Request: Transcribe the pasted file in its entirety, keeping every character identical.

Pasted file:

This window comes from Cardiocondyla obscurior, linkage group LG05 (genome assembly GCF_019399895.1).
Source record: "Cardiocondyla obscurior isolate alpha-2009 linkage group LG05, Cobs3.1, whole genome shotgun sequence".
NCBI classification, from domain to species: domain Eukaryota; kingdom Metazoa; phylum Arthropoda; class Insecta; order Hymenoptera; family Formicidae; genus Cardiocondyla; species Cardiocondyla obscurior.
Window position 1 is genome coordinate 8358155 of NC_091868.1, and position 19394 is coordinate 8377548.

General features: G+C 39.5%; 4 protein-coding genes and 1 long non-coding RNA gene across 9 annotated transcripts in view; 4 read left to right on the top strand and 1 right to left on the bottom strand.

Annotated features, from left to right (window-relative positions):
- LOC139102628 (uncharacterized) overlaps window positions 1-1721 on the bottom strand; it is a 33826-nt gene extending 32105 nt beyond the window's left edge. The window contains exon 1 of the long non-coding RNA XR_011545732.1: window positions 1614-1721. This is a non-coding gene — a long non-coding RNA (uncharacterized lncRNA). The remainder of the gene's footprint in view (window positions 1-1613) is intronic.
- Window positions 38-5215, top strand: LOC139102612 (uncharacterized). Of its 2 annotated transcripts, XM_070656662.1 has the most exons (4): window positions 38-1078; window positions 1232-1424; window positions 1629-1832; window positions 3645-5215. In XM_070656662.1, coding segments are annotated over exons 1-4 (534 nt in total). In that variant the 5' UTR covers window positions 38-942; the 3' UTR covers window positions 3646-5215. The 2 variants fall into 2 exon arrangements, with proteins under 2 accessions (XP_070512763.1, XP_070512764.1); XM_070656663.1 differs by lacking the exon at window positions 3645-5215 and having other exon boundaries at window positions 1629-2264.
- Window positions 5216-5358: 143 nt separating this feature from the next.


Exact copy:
This window comes from Cardiocondyla obscurior, linkage group LG05 (genome assembly GCF_019399895.1).
Source record: "Cardiocondyla obscurior isolate alpha-2009 linkage group LG05, Cobs3.1, whole genome shotgun sequence".
NCBI classification, from domain to species: domain Eukaryota; kingdom Metazoa; phylum Arthropoda; class Insecta; order Hymenoptera; family Formicidae; genus Cardiocondyla; species Cardiocondyla obscurior.
Window position 1 is genome coordinate 8358155 of NC_091868.1, and position 19394 is coordinate 8377548.

General features: G+C 39.5%; 4 protein-coding genes and 1 long non-coding RNA gene across 9 annotated transcripts in view; 4 read left to right on the top strand and 1 right to left on the bottom strand.

Annotated features, from left to right (window-relative positions):
- LOC139102628 (uncharacterized) overlaps window positions 1-1721 on the bottom strand; it is a 33826-nt gene extending 32105 nt beyond the window's left edge. The window contains exon 1 of the long non-coding RNA XR_011545732.1: window positions 1614-1721. This is a non-coding gene — a long non-coding RNA (uncharacterized lncRNA). The remainder of the gene's footprint in view (window positions 1-1613) is intronic.
- Window positions 38-5215, top strand: LOC139102612 (uncharacterized). Of its 2 annotated transcripts, XM_070656662.1 has the most exons (4): window positions 38-1078; window positions 1232-1424; window positions 1629-1832; window positions 3645-5215. In XM_070656662.1, coding segments are annotated over exons 1-4 (534 nt in total). In that variant the 5' UTR covers window positions 38-942; the 3' UTR covers window positions 3646-5215. The 2 variants fall into 2 exon arrangements, with proteins under 2 accessions (XP_070512763.1, XP_070512764.1); XM_070656663.1 differs by lacking the exon at window positions 3645-5215 and having other exon boundaries at window positions 1629-2264.
- Window positions 5216-5358: 143 nt separating this feature from the next.